The local PES-correction device 300 used by the present invention may be further understood with reference to FIG. 4. When disks 312 are spinning, heads 314 are again in a track-following control mode positioned via arm/suspension links 344 by an actuator and voice-coil motor (VCM) 342. Customer data and servo information is interlaced in periodically N times per disk revolution. The readback signal from user-selected head 314 is fed into a recording channel 316. The read signal is time-partitioned into user-data on line 318, and raw position error signal (PES) information on line 320 several times (N) per disk revolution. When an arbitrary track (jj) is selected, in the track-following mode, the measured raw PES(n,jj) on line 320 is corrected by subtracting a local PES-correction sequence rroc(n,jj) on line 329 in a summer 319. The difference cPES on line 321 at the output of summer 319, which is the corrected PES, is entered into a servo controller and compensator 322. The local PES-correction sequence rroc(n,jj) in 328 is computed from equation (4) with information from in-place average 326 and the local first harmonic sequence generator 330:

rroc(n,jj)=rro(n,jj)−a(1,jj)*cos(w o *n)−b(1, jj)*sin(w o *n)  (4)

where the first harmonic DFS coefficients are computed from equation (3) via the first harmonic DFT, i.e., RRO(1,jj), computed by Goertzel's algorithm. The local PES-correction, rroc(n,jj), contains all harmonics except the first harmonic.

Servo controller and compensator 322 provides a control output that is added to the output of a global feedforward device 324 in summer 334. The summer output 336 is directed into ZOH and amplifier 338 and its output continuous control-current u(t) serves as the appropriate control for the actuator and VCM 342 to position head 314 directly over local track jj on disk 312.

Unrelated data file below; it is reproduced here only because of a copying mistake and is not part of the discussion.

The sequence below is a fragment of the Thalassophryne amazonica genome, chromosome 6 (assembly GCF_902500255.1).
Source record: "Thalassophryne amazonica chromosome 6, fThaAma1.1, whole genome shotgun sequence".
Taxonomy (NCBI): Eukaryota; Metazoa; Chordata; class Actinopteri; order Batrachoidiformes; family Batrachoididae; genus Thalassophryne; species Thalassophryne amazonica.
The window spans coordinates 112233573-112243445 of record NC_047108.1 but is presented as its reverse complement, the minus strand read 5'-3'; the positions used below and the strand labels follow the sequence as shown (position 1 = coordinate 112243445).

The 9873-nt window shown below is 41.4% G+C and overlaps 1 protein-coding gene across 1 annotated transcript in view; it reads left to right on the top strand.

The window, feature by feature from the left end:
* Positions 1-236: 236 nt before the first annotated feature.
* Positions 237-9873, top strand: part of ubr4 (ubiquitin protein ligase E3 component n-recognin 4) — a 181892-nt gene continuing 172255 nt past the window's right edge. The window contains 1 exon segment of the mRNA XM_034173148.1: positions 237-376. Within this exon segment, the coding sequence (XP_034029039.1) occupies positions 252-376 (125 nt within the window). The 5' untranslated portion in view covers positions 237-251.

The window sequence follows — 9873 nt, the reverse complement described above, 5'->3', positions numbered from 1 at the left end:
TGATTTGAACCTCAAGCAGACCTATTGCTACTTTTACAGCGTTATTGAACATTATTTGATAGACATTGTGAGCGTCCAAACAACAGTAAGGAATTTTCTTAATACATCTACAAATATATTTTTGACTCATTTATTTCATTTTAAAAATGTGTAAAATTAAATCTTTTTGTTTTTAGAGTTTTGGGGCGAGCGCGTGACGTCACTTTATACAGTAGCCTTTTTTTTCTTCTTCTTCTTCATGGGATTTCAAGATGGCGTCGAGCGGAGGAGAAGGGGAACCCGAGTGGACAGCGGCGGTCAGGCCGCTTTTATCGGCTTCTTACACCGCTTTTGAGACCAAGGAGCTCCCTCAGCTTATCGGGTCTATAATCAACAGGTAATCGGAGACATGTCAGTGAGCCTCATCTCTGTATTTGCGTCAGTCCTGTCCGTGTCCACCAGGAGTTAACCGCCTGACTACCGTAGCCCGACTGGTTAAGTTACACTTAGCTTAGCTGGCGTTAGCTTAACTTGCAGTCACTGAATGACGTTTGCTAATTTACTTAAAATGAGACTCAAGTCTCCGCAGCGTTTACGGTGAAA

The local PES-correction process 400 is explained further in the flow chart of FIG. 5. Initialization of variables in accomplished in block 402. The number of sectors N, the index n=0:(N−1), and the discrete-time frequency wo=2π/N are initialized. The local, in-place (per sector) average sequence rro(n,jj) is computed in block 404, using equation (1), from the measured raw PES(n,ii,jj) on local track jj over M complete revolutions (e.g., 10 revolutions). The first harmonic discrete Fourier transform (DFT) RRO(1,jj), in block 406 is calculated from Goertzel's algorithm or another discrete Fourier transform. In block 408, the discrete Fourier series (DFS) coefficients for the local first harmonic are calculated using equation (3). These local coefficients a(1,jj) and b(1,jj) are used in block 410 to subtract the first harmonic rro(n, 1,jj) from the total repeatable runout sequence rro(n,jj) to produce the RRO-correction sequence rroc(n,jj). Again, the harmonic cos(k*wo*n)-sequence and sin(k*wo*n)-sequence are generated by indexing a first-order sine/cosine table as described further below. Finally, the raw PES(n,jj) is corrected, as shown, in block 412.